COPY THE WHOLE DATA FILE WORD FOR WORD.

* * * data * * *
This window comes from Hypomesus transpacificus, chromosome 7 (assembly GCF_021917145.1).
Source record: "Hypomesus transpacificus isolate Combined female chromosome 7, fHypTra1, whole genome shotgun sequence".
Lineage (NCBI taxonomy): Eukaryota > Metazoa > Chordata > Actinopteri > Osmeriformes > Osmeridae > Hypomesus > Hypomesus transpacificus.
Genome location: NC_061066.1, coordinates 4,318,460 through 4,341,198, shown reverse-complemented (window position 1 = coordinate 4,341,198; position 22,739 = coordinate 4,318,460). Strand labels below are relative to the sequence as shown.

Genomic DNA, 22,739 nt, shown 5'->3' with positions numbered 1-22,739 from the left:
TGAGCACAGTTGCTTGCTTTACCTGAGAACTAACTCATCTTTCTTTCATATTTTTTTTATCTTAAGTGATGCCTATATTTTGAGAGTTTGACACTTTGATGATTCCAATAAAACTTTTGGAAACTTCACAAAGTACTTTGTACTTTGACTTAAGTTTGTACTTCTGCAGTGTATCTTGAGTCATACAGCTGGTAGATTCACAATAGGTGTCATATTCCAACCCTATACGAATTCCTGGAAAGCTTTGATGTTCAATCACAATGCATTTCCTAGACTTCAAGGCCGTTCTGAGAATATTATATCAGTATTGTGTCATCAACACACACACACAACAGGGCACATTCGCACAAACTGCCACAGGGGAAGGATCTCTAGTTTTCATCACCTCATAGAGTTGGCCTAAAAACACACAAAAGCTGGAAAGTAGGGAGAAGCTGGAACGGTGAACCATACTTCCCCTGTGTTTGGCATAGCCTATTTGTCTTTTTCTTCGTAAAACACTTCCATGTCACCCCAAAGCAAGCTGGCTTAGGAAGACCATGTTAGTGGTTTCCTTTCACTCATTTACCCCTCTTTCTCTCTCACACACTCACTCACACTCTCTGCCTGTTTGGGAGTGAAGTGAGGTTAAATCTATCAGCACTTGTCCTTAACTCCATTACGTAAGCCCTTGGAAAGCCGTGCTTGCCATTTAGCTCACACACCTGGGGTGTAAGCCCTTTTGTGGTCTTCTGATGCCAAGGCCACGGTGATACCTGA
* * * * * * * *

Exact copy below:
This window comes from Hypomesus transpacificus, chromosome 7 (assembly GCF_021917145.1).
Source record: "Hypomesus transpacificus isolate Combined female chromosome 7, fHypTra1, whole genome shotgun sequence".
Lineage (NCBI taxonomy): Eukaryota > Metazoa > Chordata > Actinopteri > Osmeriformes > Osmeridae > Hypomesus > Hypomesus transpacificus.
Genome location: NC_061066.1, coordinates 4,318,460 through 4,341,198, shown reverse-complemented (window position 1 = coordinate 4,341,198; position 22,739 = coordinate 4,318,460). Strand labels below are relative to the sequence as shown.

Genomic DNA, 22,739 nt, shown 5'->3' with positions numbered 1-22,739 from the left:
TGAGCACAGTTGCTTGCTTTACCTGAGAACTAACTCATCTTTCTTTCATATTTTTTTTATCTTAAGTGATGCCTATATTTTGAGAGTTTGACACTTTGATGATTCCAATAAAACTTTTGGAAACTTCACAAAGTACTTTGTACTTTGACTTAAGTTTGTACTTCTGCAGTGTATCTTGAGTCATACAGCTGGTAGATTCACAATAGGTGTCATATTCCAACCCTATACGAATTCCTGGAAAGCTTTGATGTTCAATCACAATGCATTTCCTAGACTTCAAGGCCGTTCTGAGAATATTATATCAGTATTGTGTCATCAACACACACACACAACAGGGCACATTCGCACAAACTGCCACAGGGGAAGGATCTCTAGTTTTCATCACCTCATAGAGTTGGCCTAAAAACACACAAAAGCTGGAAAGTAGGGAGAAGCTGGAACGGTGAACCATACTTCCCCTGTGTTTGGCATAGCCTATTTGTCTTTTTCTTCGTAAAACACTTCCATGTCACCCCAAAGCAAGCTGGCTTAGGAAGACCATGTTAGTGGTTTCCTTTCACTCATTTACCCCTCTTTCTCTCTCACACACTCACTCACACTCTCTGCCTGTTTGGGAGTGAAGTGAGGTTAAATCTATCAGCACTTGTCCTTAACTCCATTACGTAAGCCCTTGGAAAGCCGTGCTTGCCATTTAGCTCACACACCTGGGGTGTAAGCCCTTTTGTGGTCTTCTGATGCCAAGGCCACGGTGATACCTGA